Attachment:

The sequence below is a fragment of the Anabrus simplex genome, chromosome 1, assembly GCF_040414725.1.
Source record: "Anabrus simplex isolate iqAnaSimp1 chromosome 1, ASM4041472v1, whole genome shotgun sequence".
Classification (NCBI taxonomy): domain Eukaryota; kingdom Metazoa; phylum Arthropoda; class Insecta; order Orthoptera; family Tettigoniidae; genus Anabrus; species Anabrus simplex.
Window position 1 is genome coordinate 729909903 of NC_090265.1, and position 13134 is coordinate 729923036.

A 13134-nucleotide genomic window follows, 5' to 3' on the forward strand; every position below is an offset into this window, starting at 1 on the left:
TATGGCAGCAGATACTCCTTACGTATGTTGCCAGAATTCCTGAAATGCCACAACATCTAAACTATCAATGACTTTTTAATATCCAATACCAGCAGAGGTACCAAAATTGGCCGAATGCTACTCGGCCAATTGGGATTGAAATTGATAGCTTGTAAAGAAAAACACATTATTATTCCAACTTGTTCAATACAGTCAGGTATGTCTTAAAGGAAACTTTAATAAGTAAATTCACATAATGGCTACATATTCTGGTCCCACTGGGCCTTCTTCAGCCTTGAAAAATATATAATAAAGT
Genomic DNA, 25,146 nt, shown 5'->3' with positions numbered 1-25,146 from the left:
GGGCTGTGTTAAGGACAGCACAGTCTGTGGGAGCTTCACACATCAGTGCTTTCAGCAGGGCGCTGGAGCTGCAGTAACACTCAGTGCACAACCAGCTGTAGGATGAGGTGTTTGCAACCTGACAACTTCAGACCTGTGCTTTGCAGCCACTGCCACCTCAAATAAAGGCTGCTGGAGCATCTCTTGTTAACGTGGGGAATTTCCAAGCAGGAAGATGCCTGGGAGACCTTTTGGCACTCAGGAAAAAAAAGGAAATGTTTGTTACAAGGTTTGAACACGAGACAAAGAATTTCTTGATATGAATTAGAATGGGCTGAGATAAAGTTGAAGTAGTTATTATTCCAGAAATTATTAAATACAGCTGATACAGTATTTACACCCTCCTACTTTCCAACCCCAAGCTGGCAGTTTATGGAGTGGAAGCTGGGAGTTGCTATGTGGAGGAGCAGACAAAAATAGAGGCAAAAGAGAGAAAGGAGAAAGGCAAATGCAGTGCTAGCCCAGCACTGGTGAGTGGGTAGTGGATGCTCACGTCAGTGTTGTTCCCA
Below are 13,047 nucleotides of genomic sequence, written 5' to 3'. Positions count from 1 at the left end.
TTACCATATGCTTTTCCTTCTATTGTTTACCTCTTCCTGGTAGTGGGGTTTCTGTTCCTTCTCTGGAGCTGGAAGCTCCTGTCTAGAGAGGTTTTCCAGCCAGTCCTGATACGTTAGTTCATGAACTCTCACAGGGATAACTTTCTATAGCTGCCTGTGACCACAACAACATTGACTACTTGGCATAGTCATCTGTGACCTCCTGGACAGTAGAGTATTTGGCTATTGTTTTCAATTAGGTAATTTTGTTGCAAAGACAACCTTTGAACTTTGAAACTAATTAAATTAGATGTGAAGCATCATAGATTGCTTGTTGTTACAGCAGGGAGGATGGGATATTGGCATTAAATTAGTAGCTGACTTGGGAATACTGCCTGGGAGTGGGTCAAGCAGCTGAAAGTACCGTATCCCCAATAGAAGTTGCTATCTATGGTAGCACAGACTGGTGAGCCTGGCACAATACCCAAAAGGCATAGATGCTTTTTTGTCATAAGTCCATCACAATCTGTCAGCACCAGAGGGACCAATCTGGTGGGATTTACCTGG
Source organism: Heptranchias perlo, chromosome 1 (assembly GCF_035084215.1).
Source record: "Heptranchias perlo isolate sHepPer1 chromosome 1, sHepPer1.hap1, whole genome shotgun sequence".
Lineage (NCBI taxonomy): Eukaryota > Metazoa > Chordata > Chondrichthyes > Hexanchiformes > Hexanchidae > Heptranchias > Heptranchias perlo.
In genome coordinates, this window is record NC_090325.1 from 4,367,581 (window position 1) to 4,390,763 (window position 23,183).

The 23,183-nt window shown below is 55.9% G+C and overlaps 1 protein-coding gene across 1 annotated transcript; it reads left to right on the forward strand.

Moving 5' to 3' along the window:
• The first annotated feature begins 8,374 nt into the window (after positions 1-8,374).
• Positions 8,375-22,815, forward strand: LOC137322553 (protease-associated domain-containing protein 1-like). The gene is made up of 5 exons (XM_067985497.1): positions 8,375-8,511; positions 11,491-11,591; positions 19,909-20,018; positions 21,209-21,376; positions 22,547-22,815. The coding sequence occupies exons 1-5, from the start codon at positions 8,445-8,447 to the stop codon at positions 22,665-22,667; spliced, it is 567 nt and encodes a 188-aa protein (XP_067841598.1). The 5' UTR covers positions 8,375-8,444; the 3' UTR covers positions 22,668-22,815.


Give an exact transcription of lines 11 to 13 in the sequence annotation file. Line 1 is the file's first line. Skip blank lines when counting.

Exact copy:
Source organism: Heptranchias perlo, chromosome 1 (assembly GCF_035084215.1).
Source record: "Heptranchias perlo isolate sHepPer1 chromosome 1, sHepPer1.hap1, whole genome shotgun sequence".
Lineage (NCBI taxonomy): Eukaryota > Metazoa > Chordata > Chondrichthyes > Hexanchiformes > Hexanchidae > Heptranchias > Heptranchias perlo.